“Many were marksmen, intent on cutting down the British officers ; and when one was in sight, they exclaimed, " There ! see that officer !" “Let us have a shot at him!" — when two or three would fire at the same moment. They used the fence as a rest for their pieces, and the bullets were true to their message. The companies were cut up with terrible severity; and so great was the carnage, that the columns, a few moments before so proud and firm in their array, were disconcerted, partly broken, and then retreated. Many of the Americans were in favor of pursuing them, and some, with exulting huzzas, jumped over the fence for this purpose, but were prevented by the prudence of their officers. "A portion of the company," Captain Mann says, "twice passed the fence huzzaing, supposing, at the time, that we had driven the enemy." 

The British are uniform in bearing testimony to the murderous effect of that fire. One says: “Our light-infantry were served up in companies against the grass fence, without being able to penetrate ; indeed, how could we penetrate? Most of our grenadiers and light-infantry, the moment of presenting themselves, lost three- fourths, and many nine-tenths, of their men. Some had only eight and nine men a company left ; some only three, four, and five." Another says : “It was found to be the strongest post that was ever occupied by any set of men." 

From: The centennial: battle of Bunker Hill by Richard Frothingham, published in 1875
https://archive.org/details/centennialbattle00frot/page/n66/mode/2up
Source says not in copyright 

Image: Engraving of The Battle of Bunker Hill that took place on June 17th, 1775 via NYPL Digital Collections, no known restrictions
American Continental Soldier, c. 1775. Engraved by John C. McRae from a painting by Alonzo Chappel 

via Alamy 

https://heartfelthistory.com/american-revolution/

https://heartfelthistory.com/product-category/american-revolution/
"As Morgan was posted in the immediate neighborhood of the enemy, he was first apprised of their movements, and thereupon he immediately pushed forward to annoy them. He first encountered a strong picket of Hessians, who were soon driven in upon the main body. The latter were at this moment in full retreat across the bridge, a strong division of their forces being drawn up to cover the movement. Against this body, Morgan immediately directed the fire of his regiment; and after a fierce struggle of a few minutes, the enemy were forced to give way, and to seek the shelter afforded by some redoubts which they had previously constructed on that side of the river. The advantage afforded them by the redoubts subjected Morgan to a momentary check; but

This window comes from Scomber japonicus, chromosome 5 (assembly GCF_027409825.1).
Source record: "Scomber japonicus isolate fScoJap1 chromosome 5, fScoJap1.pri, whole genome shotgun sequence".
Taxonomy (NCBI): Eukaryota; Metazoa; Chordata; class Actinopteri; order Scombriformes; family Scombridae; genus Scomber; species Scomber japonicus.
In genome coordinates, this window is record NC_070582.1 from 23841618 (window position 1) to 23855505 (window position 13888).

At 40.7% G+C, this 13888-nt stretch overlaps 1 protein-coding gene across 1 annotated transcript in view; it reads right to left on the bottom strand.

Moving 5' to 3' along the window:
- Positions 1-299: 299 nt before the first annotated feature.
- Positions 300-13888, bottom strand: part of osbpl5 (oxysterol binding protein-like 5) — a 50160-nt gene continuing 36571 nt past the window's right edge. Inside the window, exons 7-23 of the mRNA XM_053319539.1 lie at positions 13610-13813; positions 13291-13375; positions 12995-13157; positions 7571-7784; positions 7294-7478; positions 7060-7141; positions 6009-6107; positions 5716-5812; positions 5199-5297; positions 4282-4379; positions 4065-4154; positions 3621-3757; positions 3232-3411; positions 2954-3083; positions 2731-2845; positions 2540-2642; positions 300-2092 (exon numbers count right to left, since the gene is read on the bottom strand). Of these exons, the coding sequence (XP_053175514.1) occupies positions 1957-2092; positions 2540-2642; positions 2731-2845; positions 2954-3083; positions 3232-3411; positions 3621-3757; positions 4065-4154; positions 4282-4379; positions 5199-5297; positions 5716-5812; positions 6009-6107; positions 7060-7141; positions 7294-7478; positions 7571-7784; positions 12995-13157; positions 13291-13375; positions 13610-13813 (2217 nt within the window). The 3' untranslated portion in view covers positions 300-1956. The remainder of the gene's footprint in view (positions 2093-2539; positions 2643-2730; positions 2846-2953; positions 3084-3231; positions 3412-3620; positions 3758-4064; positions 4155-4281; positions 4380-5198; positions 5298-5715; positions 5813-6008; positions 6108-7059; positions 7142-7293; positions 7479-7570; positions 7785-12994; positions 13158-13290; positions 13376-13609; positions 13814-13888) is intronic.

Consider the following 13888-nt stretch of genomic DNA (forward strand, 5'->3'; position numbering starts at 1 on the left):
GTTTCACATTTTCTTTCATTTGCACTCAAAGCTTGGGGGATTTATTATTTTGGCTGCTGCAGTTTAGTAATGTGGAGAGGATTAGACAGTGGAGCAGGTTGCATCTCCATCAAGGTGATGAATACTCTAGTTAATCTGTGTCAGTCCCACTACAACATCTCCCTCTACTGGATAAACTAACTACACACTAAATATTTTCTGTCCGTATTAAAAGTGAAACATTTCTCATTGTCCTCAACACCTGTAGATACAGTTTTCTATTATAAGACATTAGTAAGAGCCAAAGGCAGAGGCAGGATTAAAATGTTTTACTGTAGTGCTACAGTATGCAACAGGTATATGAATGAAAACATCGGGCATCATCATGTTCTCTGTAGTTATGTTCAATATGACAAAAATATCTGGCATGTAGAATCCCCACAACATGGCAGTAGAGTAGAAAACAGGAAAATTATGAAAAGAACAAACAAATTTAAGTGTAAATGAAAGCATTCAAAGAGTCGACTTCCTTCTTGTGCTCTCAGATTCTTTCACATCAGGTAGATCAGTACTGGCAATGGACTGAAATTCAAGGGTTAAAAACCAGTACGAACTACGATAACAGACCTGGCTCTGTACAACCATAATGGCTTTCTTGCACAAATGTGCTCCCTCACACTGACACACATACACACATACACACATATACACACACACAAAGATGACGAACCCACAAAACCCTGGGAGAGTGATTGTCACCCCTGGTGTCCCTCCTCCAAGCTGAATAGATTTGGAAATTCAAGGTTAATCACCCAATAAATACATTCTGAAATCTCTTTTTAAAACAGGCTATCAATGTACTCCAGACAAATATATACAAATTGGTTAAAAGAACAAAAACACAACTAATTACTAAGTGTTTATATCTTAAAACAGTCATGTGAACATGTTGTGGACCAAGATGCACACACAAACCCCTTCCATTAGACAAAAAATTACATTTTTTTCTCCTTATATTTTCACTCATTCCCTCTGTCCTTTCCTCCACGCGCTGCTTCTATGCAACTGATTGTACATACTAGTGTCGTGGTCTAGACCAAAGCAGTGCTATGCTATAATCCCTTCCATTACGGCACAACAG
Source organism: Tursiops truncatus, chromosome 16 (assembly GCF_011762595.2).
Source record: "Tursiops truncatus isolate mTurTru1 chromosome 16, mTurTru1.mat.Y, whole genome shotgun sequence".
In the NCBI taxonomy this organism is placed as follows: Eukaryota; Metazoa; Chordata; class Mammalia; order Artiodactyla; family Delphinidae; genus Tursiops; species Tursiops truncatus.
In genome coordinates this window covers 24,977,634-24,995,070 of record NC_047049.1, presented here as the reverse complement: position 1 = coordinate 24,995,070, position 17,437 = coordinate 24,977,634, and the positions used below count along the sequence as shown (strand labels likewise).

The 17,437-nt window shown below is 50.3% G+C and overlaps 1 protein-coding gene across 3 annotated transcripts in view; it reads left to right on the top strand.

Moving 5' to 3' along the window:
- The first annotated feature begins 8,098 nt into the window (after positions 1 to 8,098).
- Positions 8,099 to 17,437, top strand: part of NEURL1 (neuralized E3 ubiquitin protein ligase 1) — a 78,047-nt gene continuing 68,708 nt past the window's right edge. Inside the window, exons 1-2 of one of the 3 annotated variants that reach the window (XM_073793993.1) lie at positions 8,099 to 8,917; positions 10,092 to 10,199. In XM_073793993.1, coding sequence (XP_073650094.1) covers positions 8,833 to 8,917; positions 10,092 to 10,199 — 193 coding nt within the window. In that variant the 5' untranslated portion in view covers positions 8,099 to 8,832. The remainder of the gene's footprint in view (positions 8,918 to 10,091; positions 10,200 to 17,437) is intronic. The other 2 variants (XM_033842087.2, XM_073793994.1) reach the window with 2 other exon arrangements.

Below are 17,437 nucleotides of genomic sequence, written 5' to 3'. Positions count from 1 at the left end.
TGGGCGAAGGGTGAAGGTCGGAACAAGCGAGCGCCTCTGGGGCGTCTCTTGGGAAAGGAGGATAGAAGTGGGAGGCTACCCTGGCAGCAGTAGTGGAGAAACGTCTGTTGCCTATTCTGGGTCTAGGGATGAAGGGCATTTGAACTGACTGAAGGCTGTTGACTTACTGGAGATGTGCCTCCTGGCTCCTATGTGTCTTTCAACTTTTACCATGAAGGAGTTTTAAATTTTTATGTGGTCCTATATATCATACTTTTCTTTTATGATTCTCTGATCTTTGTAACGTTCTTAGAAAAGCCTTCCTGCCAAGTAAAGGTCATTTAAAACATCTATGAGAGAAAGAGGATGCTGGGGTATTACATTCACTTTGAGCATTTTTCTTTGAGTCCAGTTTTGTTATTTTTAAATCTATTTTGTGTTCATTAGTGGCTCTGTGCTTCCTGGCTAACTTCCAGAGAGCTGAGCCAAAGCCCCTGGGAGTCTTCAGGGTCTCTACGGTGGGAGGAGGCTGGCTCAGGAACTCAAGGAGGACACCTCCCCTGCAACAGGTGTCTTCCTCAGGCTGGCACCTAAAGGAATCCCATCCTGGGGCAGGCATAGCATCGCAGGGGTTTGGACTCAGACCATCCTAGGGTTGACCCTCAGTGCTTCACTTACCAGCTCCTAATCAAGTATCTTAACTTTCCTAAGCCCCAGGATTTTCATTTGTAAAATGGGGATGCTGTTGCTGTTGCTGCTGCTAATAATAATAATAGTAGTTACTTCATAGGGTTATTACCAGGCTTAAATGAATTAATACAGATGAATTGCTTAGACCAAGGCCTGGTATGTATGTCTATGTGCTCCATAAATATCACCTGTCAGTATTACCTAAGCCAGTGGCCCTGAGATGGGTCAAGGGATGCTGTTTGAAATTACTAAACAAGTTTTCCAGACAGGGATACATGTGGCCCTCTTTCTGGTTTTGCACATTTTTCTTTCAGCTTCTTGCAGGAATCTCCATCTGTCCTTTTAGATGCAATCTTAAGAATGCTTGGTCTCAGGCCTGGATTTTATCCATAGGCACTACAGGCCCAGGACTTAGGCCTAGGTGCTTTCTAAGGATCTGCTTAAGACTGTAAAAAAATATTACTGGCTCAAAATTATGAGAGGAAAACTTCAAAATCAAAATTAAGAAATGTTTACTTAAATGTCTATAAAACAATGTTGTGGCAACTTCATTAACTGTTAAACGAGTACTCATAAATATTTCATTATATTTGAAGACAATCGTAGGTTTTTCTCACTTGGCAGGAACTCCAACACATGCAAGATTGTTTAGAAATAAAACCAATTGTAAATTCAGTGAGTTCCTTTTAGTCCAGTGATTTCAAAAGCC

Gen. Wayne's brigade arriving at this juncture, the contest was renewed with greater spirit than ever. After a short struggle, the British abandoned their redoubts, and retreated precipitately along the Amboy road. 

Morgan, followed by Wayne, kept close to the heels of the enemy; and before he gave up the pursuit, forced their rear guard, on several occasions, to face about, and exchange several sharp fires with his riflemen. For more than an hour, the contest was maintained with severe loss on both sides ; and it was not until Wayne and Morgan had advanced in the pursuit as far as Piscataway, that they ordered a halt. They had reckoned with confidence on the co-operation of Sullivan and Maxwell, in which event they felt assured, that the day would prove a disastrous one to General Howe. But this not being obtained, they paused awhile at Piscataway, to refresh their men, and then returned to New Brunswick. The opinion prevailed in the army after this battle, that had Maxwell arrived at the post assigned him, in time to take a part in the contest, the enemy's rear guard of 1500 men would have been cut off and captured.